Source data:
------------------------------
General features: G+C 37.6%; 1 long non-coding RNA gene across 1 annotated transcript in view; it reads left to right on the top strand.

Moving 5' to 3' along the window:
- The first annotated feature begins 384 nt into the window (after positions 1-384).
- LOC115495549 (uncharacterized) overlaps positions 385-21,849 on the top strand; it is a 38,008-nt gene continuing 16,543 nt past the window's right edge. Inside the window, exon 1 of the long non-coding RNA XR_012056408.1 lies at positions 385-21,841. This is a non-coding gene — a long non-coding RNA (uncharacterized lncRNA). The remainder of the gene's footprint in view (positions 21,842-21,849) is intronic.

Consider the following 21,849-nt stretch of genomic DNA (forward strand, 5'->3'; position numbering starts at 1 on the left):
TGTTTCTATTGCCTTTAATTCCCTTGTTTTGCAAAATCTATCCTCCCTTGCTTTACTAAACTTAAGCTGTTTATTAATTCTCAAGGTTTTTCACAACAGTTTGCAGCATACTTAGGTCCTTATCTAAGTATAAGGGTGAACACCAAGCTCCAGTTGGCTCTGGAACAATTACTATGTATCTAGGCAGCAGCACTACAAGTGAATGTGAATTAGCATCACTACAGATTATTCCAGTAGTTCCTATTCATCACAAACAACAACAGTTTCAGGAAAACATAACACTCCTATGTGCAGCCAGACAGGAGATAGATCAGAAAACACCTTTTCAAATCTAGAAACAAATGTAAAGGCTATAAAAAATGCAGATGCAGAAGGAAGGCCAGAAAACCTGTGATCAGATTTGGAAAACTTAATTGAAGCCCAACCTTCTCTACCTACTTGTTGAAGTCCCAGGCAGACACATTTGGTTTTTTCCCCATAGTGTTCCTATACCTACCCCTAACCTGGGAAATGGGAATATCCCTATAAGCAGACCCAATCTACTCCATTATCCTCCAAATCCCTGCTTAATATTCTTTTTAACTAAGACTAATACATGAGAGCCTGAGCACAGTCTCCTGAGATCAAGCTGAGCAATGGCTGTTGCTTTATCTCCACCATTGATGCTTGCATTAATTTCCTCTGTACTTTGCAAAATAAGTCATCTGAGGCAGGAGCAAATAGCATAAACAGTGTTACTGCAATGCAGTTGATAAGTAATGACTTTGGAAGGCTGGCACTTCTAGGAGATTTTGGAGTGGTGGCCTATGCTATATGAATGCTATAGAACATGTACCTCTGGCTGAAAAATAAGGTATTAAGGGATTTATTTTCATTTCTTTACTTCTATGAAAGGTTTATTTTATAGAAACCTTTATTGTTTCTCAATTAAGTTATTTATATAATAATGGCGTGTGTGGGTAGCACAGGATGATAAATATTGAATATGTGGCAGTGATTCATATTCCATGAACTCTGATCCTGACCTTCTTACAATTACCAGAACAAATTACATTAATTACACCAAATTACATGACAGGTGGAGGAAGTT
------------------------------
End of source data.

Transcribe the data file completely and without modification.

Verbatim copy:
General features: G+C 37.6%; 1 long non-coding RNA gene across 1 annotated transcript in view; it reads left to right on the top strand.

Moving 5' to 3' along the window:
- The first annotated feature begins 384 nt into the window (after positions 1-384).
- LOC115495549 (uncharacterized) overlaps positions 385-21,849 on the top strand; it is a 38,008-nt gene continuing 16,543 nt past the window's right edge. Inside the window, exon 1 of the long non-coding RNA XR_012056408.1 lies at positions 385-21,841. This is a non-coding gene — a long non-coding RNA (uncharacterized lncRNA). The remainder of the gene's footprint in view (positions 21,842-21,849) is intronic.

Consider the following 21,849-nt stretch of genomic DNA (forward strand, 5'->3'; position numbering starts at 1 on the left):
TGTTTCTATTGCCTTTAATTCCCTTGTTTTGCAAAATCTATCCTCCCTTGCTTTACTAAACTTAAGCTGTTTATTAATTCTCAAGGTTTTTCACAACAGTTTGCAGCATACTTAGGTCCTTATCTAAGTATAAGGGTGAACACCAAGCTCCAGTTGGCTCTGGAACAATTACTATGTATCTAGGCAGCAGCACTACAAGTGAATGTGAATTAGCATCACTACAGATTATTCCAGTAGTTCCTATTCATCACAAACAACAACAGTTTCAGGAAAACATAACACTCCTATGTGCAGCCAGACAGGAGATAGATCAGAAAACACCTTTTCAAATCTAGAAACAAATGTAAAGGCTATAAAAAATGCAGATGCAGAAGGAAGGCCAGAAAACCTGTGATCAGATTTGGAAAACTTAATTGAAGCCCAACCTTCTCTACCTACTTGTTGAAGTCCCAGGCAGACACATTTGGTTTTTTCCCCATAGTGTTCCTATACCTACCCCTAACCTGGGAAATGGGAATATCCCTATAAGCAGACCCAATCTACTCCATTATCCTCCAAATCCCTGCTTAATATTCTTTTTAACTAAGACTAATACATGAGAGCCTGAGCACAGTCTCCTGAGATCAAGCTGAGCAATGGCTGTTGCTTTATCTCCACCATTGATGCTTGCATTAATTTCCTCTGTACTTTGCAAAATAAGTCATCTGAGGCAGGAGCAAATAGCATAAACAGTGTTACTGCAATGCAGTTGATAAGTAATGACTTTGGAAGGCTGGCACTTCTAGGAGATTTTGGAGTGGTGGCCTATGCTATATGAATGCTATAGAACATGTACCTCTGGCTGAAAAATAAGGTATTAAGGGATTTATTTTCATTTCTTTACTTCTATGAAAGGTTTATTTTATAGAAACCTTTATTGTTTCTCAATTAAGTTATTTATATAATAATGGCGTGTGTGGGTAGCACAGGATGATAAATATTGAATATGTGGCAGTGATTCATATTCCATGAACTCTGATCCTGACCTTCTTACAATTACCAGAACAAATTACATTAATTACACCAAATTACATGACAGGTGGAGGAAGTT